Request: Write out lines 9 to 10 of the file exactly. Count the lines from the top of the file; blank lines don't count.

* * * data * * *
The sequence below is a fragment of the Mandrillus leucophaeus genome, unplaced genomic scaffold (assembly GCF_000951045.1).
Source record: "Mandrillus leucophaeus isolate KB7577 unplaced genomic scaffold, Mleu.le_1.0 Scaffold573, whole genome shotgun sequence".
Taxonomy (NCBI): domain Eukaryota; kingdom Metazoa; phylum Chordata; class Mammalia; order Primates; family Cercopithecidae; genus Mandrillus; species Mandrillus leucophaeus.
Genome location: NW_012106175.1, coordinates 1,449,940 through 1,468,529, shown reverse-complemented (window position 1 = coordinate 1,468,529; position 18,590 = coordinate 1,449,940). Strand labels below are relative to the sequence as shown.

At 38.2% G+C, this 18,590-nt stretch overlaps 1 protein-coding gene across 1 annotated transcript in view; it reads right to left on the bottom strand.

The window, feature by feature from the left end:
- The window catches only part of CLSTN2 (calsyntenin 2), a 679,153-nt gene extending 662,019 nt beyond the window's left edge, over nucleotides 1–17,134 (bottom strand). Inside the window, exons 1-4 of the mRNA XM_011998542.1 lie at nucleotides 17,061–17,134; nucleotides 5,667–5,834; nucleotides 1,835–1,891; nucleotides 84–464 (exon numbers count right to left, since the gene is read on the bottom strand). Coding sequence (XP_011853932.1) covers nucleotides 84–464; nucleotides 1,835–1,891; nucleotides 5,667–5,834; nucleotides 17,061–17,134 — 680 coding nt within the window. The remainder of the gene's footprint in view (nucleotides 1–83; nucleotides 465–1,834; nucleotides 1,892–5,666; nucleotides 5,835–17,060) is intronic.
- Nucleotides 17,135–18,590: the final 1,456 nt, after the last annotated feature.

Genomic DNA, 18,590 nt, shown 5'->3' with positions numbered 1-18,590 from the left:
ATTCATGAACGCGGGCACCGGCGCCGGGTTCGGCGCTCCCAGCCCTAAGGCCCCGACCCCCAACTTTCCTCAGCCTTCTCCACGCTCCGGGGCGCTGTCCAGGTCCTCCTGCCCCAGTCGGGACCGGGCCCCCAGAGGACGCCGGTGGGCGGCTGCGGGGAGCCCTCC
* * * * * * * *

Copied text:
Genomic DNA, 18,590 nt, shown 5'->3' with positions numbered 1-18,590 from the left:
ATTCATGAACGCGGGCACCGGCGCCGGGTTCGGCGCTCCCAGCCCTAAGGCCCCGACCCCCAACTTTCCTCAGCCTTCTCCACGCTCCGGGGCGCTGTCCAGGTCCTCCTGCCCCAGTCGGGACCGGGCCCCCAGAGGACGCCGGTGGGCGGCTGCGGGGAGCCCTCC